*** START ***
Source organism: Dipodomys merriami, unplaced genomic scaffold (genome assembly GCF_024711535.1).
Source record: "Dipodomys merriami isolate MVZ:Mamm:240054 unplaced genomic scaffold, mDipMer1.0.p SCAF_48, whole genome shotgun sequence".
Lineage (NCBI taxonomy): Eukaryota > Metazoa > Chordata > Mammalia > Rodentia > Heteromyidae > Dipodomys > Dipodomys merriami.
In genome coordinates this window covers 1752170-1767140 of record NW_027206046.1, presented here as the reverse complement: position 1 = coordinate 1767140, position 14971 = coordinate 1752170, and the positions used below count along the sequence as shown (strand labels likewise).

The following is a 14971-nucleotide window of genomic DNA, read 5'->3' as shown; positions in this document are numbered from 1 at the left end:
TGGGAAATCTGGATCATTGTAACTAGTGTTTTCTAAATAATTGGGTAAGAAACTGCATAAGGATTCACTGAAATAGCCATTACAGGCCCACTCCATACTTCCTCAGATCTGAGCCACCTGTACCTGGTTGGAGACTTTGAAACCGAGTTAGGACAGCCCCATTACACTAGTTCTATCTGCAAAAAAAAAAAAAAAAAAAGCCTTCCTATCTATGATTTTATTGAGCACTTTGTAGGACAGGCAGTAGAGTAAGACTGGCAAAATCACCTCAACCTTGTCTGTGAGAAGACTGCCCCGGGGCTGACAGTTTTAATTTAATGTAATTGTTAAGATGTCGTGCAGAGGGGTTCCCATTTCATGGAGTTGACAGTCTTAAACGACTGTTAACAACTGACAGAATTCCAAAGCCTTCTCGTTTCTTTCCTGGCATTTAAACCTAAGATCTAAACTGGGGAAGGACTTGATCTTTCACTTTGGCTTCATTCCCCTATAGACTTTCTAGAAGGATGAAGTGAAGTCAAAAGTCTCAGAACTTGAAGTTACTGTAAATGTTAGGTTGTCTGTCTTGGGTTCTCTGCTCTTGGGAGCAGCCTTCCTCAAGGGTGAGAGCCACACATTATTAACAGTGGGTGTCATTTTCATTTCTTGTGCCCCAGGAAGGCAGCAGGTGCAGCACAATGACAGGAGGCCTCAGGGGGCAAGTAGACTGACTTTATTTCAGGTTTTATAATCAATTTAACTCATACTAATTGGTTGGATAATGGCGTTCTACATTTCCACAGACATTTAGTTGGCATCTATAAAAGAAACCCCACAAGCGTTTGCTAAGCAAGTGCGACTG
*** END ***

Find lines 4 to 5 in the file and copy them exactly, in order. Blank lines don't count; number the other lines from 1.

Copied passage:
In genome coordinates this window covers 1752170-1767140 of record NW_027206046.1, presented here as the reverse complement: position 1 = coordinate 1767140, position 14971 = coordinate 1752170, and the positions used below count along the sequence as shown (strand labels likewise).

The following is a 14971-nucleotide window of genomic DNA, read 5'->3' as shown; positions in this document are numbered from 1 at the left end: